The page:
And what did our government then do, after all the finger pointing?  It did something.  It passed an emergency stimulus bill to the tune of $700 billion to keep all of these people from losing their homes and to keep the economy from cratering as a result.  As near as I can tell, I have about 5,000 people who read this blog every day.  And those 5,000 people know a lot of other people.  In fact, I would imagine that, on average, each of these 5,000 people probably knows or knows of at least 50 people, which means that all of us together know around 250,000 people.  Of all these people, some are bound to be in financial trouble and are behind on their mortgages.  So I ask you this, has anyone reading this blog learned of anyone he/she personally knows getting mortgage help from this $700 billion?  I didn’t think so.

So the government pointed fingers and did something.  We know that whatever it did, didn’t really help the individual people who were hurting during this mess.  It helped Wall Street guys get their bonuses, and it helped management of troubled banks get their health insurance premiums covered, and it redecorated a few offices, so maybe the do-something part of the equation actually helped some individuals (though not the ones it was sold to us to help).  But what about the blame?  Wasn’t it Wall Street greed and independent mortgage brokers?  As Will Rogers used to say, “All I know is what I read in the newspapers.”  I’m kind of the same way, but I like to think I’m a little bit of a critical reader.  The single best and most comprehensive piece I’ve read yet on the current financial debacle was written several months ago in The Spectator, published in London, and my favorite weekly magazine.  The author of this article musters the data to show that it is the government itself that is at fault.  And if you don’t believe the author, here is a piece written in the New York Times on September 30, 1999 when the seeds for this subprime meltdown were sown, discussing the potential problems that could come to pass.  Sadly, they did.

On the global warming front, here is part of an email I received today from an outraged friend of mine in the UK.  This friend is a famous author who hobnobs with everyone who is anyone in the UK.  Name withheld mainly because it’s too late at night there for me to be asking for permission.

Tonight I sat watching television which I don`t do a huge amount of. We have been snowed in for 4 days and tonight it is minus 8. I watched a hapless man from a council lamenting that they had run out of salt and grit so the county`s roads would be death traps. Asked why their stocks were so low, he said because they had all been led to believe we would never have winters like this again because of GW. so they spent the money on recycling and ‘Climate Change initiatives’ instead. ‘And I have to say,’ this brave man ended ‘I think we`ve all been badly conned.’   Ten minutes later the US Vice President Biden appeared on my screen – what a pleased-with-himself guy he is. In Munich, and he said to me that the USA was now wanting dialogue with Iran and Pakistan and Russian and…. and that this will be an initiative that will work … well I am glad he is so cocky about it. He then said ‘we have far more to fear from global warming than we have from international terrorism.’    What the hell planet is this guy ON?   It`ll take a 9/ll and the entire mad middle east to explode in their faces for the truth to dawn….. meanwhile, does it not occur to them that most of Western Europe has been trying to engage these countries in dialogue for the last 10 years – and that meanwhile, weekly, a terrorist plot is detected and defused by our counter-intelligence and  anti-terrorist police … He looked so smug I wanted to throw something at him.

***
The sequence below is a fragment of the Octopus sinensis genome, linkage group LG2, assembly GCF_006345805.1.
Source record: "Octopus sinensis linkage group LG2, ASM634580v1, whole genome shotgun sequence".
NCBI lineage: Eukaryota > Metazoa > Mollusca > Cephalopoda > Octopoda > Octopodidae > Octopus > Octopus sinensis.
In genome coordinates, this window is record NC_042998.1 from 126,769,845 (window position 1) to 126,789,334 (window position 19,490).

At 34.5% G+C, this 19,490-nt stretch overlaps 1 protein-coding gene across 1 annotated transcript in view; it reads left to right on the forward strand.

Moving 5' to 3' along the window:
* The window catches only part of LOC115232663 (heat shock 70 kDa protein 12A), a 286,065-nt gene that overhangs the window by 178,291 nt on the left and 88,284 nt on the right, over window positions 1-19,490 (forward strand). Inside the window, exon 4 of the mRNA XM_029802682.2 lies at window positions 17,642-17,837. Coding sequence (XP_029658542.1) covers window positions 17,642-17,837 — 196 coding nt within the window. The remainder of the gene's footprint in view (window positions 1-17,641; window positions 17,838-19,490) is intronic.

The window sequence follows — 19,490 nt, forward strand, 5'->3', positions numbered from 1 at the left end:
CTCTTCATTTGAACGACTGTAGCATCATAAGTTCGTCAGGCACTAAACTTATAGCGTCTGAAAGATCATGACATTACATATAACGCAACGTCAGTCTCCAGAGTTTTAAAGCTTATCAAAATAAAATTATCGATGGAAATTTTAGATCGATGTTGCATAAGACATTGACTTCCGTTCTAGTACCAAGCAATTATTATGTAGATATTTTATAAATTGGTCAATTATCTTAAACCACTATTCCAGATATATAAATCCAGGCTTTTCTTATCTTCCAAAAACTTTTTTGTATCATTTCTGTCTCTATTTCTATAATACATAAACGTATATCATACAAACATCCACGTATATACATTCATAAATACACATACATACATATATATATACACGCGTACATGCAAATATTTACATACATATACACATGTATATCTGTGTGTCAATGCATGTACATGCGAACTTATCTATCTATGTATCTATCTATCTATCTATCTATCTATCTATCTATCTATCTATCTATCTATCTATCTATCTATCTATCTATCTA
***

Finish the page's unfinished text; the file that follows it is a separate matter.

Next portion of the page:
Okay.  Politics over.  The all clear whistle has sounded.  It’s safe to go back into the water.

One of my readers sent me this great link to an article in the journal Archeology about the diet of the Roman gladiators.

It appears that far from being the cut and shredded specimens of masculinity that we see portrayed in films, the real gladiators were fat.  Why?  Because body fat protected them from injury.  It provided a kind of a built-in shield.  And how did the gladiators make themselves fat?  According to researchers on the subject, gladiators ate a lot of simple carbohydrates and not much animal protein.  I can already see Dean Ornish’s next book: The Gladiator Diet.

You’ve all read my whines and rants about the sorry press coverage of scientific studies.  Apparently I’m not the only one who feels this way.  Here is a writer from the prestigious British Medical Journal bitching about the same thing.

Says he:

Every day one of our national newspapers publishes a piece reporting on “scientific research” and nearly every day the report is misleading, inaccurate, shows poor understanding of science and scientific research methods, and irritates the hell out of many a hardworking researcher. Often the original research is crap too. Millions of innocent people are misdirected and confused as new and often harmful myths are started.